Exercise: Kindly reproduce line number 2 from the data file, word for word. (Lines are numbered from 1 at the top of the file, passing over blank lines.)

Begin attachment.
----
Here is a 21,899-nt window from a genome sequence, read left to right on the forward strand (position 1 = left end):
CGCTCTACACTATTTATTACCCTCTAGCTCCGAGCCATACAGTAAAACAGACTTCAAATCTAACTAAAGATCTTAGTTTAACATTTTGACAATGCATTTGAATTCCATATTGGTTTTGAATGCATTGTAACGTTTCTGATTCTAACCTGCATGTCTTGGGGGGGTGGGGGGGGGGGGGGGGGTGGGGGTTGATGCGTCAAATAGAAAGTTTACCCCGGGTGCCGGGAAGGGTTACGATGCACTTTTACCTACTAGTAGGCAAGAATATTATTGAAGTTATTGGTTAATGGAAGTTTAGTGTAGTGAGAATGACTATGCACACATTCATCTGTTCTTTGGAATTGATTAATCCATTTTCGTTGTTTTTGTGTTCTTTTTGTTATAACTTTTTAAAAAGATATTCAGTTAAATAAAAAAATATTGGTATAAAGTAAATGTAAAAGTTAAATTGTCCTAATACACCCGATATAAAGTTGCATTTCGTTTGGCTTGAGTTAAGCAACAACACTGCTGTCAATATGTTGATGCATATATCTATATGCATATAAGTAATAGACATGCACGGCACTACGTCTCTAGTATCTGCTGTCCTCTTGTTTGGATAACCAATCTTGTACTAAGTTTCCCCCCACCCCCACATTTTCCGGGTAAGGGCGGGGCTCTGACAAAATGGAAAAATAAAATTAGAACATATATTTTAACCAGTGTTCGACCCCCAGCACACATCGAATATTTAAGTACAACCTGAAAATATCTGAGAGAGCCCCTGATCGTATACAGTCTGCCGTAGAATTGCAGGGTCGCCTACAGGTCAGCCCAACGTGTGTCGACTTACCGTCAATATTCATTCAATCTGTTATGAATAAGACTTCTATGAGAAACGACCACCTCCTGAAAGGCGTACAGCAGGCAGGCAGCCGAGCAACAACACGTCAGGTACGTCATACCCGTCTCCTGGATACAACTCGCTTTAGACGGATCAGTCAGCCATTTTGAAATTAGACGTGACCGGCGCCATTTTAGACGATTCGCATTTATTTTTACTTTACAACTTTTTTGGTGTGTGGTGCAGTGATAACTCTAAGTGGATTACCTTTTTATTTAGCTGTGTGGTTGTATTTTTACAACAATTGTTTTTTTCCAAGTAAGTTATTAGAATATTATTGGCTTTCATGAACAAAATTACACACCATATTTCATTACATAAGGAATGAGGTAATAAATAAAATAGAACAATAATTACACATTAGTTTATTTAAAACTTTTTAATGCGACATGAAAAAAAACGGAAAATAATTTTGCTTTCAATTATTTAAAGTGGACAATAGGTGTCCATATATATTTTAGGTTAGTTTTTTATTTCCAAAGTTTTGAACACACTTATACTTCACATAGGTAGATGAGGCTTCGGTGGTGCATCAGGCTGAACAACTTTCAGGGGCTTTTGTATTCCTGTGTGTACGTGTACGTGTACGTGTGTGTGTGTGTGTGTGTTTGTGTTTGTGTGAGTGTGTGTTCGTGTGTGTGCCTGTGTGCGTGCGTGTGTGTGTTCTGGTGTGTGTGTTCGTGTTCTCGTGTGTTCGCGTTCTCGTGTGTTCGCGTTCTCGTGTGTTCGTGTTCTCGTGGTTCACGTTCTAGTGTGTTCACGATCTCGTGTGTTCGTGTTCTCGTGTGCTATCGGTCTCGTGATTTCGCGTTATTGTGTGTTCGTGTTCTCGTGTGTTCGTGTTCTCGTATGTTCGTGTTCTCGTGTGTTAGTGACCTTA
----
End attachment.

CGCTCTACACTATTTATTACCCTCTAGCTCCGAGCCATACAGTAAAACAGACTTCAAATCTAACTAAAGATCTTAGTTTAACATTTTGACAATGCATTTGAATTCCATATTGGTTTTGAATGCATTGTAACGTTTCTGATTCTAACCTGCATGTCTTGGGGGGGTGGGGGGGGGGGGGGGGGTGGGGGTTGATGCGTCAAATAGAAAGTTTACCCCGGGTGCCGGGAAGGGTTACGATGCACTTTTACCTACTAGTAGGCAAGAATATTATTGAAGTTATTGGTTAATGGAAGTTTAGTGTAGTGAGAATGACTATGCACACATTCATCTGTTCTTTGGAATTGATTAATCCATTTTCGTTGTTTTTGTGTTCTTTTTGTTATAACTTTTTAAAAAGATATTCAGTTAAATAAAAAAATATTGGTATAAAGTAAATGTAAAAGTTAAATTGTCCTAATACACCCGATATAAAGTTGCATTTCGTTTGGCTTGAGTTAAGCAACAACACTGCTGTCAATATGTTGATGCATATATCTATATGCATATAAGTAATAGACATGCACGGCACTACGTCTCTAGTATCTGCTGTCCTCTTGTTTGGATAACCAATCTTGTACTAAGTTTCCCCCCACCCCCACATTTTCCGGGTAAGGGCGGGGCTCTGACAAAATGGAAAAATAAAATTAGAACATATATTTTAACCAGTGTTCGACCCCCAGCACACATCGAATATTTAAGTACAACCTGAAAATATCTGAGAGAGCCCCTGATCGTATACAGTCTGCCGTAGAATTGCAGGGTCGCCTACAGGTCAGCCCAACGTGTGTCGACTTACCGTCAATATTCATTCAATCTGTTATGAATAAGACTTCTATGAGAAACGACCACCTCCTGAAAGGCGTACAGCAGGCAGGCAGCCGAGCAACAACACGTCAGGTACGTCATACCCGTCTCCTGGATACAACTCGCTTTAGACGGATCAGTCAGCCATTTTGAAATTAGACGTGACCGGCGCCATTTTAGACGATTCGCATTTATTTTTACTTTACAACTTTTTTGGTGTGTGGTGCAGTGATAACTCTAAGTGGATTACCTTTTTATTTAGCTGTGTGGTTGTATTTTTACAACAATTGTTTTTTTCCAAGTAAGTTATTAGAATATTATTGGCTTTCATGAACAAAATTACACACCATATTTCATTACATAAGGAATGAGGTAATAAATAAAATAGAACAATAATTACACATTAGTTTATTTAAAACTTTTTAATGCGACATGAAAAAAAACGGAAAATAATTTTGCTTTCAATTATTTAAAGTGGACAATAGGTGTCCATATATATTTTAGGTTAGTTTTTTATTTCCAAAGTTTTGAACACACTTATACTTCACATAGGTAGATGAGGCTTCGGTGGTGCATCAGGCTGAACAACTTTCAGGGGCTTTTGTATTCCTGTGTGTACGTGTACGTGTACGTGTGTGTGTGTGTGTGTGTTTGTGTTTGTGTGAGTGTGTGTTCGTGTGTGTGCCTGTGTGCGTGCGTGTGTGTGTTCTGGTGTGTGTGTTCGTGTTCTCGTGTGTTCGCGTTCTCGTGTGTTCGCGTTCTCGTGTGTTCGTGTTCTCGTGGTTCACGTTCTAGTGTGTTCACGATCTCGTGTGTTCGTGTTCTCGTGTGCTATCGGTCTCGTGATTTCGCGTTATTGTGTGTTCGTGTTCTCGTGTGTTCGTGTTCTCGTATGTTCGTGTTCTCGTGTGTTAGTGACCTTA